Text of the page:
Researchers develop new tool to help detect hidden signs of autism in adults

Researchers have developed a potential new tool to help clinicians detect hidden signs of autism in adults.

Autism is usually diagnosed in childhood but a growing number of adults are being diagnosed with the condition, even in mid-to-late adulthood.

Many adults develop compensatory psychological strategies to hide their symptoms from clinicians, employers and even their own families.

These strategies make the developmental condition much harder to diagnose and “performing” to fit into society can place a huge mental strain on the autistic person.

Eloise Stark, 30, a postgraduate student at Oxford University diagnosed with autism three years ago, said the hardest part of being autistic was trying to “hide it,” and likened it to wearing a “mask.”

Researchers from Cardiff University, King’s College London and the University of Bath have now devised the first potential tool to help detect psychological strategies that disguise signs of autism.

In a new study, published today in Molecular Autism, the researchers outline a checklist of 31 compensatory strategies that doctors, psychiatrists and psychologists could look for or ask their clients about.

They developed the checklist by asking autistic people about their experiences of using psychological strategies in everyday social situations.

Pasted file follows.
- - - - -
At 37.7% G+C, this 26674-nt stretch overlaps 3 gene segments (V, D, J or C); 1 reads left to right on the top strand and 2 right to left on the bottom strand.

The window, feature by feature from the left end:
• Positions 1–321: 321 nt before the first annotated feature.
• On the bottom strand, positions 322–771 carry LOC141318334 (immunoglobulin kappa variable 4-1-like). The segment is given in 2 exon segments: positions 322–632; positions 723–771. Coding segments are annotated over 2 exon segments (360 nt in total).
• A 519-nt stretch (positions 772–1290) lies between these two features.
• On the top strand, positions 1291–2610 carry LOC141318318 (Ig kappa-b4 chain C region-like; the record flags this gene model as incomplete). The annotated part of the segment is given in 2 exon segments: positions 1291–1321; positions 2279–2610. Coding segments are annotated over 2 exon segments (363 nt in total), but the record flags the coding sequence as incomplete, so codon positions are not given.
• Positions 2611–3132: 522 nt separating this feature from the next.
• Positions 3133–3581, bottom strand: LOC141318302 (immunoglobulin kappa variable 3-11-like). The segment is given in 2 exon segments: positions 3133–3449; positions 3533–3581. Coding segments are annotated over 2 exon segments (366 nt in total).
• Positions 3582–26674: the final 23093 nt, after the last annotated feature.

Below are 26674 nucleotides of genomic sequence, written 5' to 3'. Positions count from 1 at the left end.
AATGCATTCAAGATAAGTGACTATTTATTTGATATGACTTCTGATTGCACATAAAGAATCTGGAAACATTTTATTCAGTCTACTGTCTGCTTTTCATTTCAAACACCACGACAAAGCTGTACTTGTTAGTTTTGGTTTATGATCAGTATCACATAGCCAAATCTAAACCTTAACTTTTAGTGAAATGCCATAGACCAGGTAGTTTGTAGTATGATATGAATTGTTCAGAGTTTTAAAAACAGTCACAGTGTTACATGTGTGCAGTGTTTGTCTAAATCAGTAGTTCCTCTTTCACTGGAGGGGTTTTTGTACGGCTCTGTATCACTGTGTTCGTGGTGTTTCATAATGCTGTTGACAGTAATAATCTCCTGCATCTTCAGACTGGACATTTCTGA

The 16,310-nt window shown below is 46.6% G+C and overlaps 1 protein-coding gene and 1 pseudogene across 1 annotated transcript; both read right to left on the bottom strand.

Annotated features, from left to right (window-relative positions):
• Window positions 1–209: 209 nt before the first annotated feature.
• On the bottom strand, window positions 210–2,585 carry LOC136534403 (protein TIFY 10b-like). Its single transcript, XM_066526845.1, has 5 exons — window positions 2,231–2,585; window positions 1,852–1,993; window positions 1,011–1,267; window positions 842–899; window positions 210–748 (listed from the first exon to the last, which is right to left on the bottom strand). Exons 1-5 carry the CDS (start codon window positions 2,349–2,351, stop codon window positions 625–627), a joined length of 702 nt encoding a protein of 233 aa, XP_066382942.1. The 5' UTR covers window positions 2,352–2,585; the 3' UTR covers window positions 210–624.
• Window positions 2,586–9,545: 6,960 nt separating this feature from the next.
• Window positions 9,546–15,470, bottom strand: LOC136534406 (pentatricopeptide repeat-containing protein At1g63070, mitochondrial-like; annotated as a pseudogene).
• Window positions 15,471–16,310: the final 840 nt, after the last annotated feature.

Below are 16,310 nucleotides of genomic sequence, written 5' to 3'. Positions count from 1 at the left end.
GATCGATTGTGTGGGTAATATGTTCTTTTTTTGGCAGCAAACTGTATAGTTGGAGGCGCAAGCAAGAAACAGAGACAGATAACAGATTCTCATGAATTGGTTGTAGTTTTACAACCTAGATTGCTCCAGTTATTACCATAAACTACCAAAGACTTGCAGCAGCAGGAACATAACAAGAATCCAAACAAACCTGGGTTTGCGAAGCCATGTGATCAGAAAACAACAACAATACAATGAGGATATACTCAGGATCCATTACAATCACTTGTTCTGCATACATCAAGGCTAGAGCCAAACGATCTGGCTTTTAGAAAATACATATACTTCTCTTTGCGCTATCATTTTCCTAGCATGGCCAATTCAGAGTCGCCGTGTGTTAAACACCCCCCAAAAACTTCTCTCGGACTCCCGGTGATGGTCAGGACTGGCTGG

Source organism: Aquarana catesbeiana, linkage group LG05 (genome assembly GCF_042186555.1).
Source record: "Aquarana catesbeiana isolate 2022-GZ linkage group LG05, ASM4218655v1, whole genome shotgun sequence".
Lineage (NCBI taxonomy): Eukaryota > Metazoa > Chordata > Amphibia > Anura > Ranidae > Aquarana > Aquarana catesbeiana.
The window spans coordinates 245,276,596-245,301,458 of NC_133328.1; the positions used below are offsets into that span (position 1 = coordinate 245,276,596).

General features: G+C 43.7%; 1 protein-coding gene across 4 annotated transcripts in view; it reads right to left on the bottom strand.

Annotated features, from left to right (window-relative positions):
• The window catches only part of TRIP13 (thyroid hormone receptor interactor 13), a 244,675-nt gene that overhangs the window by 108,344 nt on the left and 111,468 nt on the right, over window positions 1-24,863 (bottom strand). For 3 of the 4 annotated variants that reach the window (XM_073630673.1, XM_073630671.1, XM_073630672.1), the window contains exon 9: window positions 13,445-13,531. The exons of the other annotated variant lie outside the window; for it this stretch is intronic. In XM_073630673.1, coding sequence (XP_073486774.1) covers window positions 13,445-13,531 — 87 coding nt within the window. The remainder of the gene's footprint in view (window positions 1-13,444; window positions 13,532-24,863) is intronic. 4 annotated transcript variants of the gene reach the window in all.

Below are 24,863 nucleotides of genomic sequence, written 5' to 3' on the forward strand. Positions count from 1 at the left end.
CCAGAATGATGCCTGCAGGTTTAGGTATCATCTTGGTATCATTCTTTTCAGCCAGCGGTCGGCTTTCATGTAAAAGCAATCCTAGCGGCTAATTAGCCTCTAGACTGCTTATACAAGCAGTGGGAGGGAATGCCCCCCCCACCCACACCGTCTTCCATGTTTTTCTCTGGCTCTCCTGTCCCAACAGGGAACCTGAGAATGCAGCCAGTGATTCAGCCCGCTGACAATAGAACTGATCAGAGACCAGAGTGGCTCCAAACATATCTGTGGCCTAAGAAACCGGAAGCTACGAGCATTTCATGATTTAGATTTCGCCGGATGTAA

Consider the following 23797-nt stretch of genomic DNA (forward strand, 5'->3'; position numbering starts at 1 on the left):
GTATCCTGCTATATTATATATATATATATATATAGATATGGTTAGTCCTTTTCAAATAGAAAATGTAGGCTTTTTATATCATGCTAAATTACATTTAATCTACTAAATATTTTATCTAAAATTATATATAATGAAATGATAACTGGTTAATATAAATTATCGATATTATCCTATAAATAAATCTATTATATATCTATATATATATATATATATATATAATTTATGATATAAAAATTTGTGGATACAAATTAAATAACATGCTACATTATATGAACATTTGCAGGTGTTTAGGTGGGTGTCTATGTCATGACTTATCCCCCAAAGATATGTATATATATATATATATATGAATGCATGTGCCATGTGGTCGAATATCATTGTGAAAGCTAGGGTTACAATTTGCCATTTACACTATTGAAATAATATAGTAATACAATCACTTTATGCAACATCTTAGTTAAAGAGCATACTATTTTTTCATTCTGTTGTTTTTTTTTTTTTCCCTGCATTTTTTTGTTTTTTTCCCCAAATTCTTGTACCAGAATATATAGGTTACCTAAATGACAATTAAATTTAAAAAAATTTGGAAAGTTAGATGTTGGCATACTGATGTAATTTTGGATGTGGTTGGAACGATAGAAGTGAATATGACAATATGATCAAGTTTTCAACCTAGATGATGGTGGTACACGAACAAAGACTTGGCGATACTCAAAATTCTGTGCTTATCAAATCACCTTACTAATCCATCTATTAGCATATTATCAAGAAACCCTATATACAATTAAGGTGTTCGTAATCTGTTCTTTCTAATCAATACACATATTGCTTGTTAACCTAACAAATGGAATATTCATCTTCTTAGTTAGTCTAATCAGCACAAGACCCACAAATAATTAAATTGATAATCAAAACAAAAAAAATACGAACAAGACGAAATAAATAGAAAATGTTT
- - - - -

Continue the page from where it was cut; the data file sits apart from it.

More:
Dr. Lucy Livingston, who led the research, said: “This allowed us to come up with a checklist of the most frequently-reported ‘social scripts,” including things like copying gestures and facial expressions of others, learning when to laugh at a joke without understanding why it is funny and deliberately making eye contact, even when it might be really uncomfortable.”

Dr. Livingston, a psychology lecturer from Cardiff University’s School of Psychology, who has worked with autistic people who received a first diagnosis in adulthood for many years, said the next step would be to test its clinical efficacy.

“At the moment, professionals know very little about these strategies and what to look for. The new tool, if found to be effective, could help clinicians assessing adults for autism who appear to be non-autistic or ‘neurotypical’ on the surface, particularly those who are highly intelligent,” she said.

“Being aware of these strategies should help clinicians to understand how hard the individual could potentially be working to keep up this appearance.

“Ultimately, this could mean that autistic people receive a more accurate and timely diagnosis.”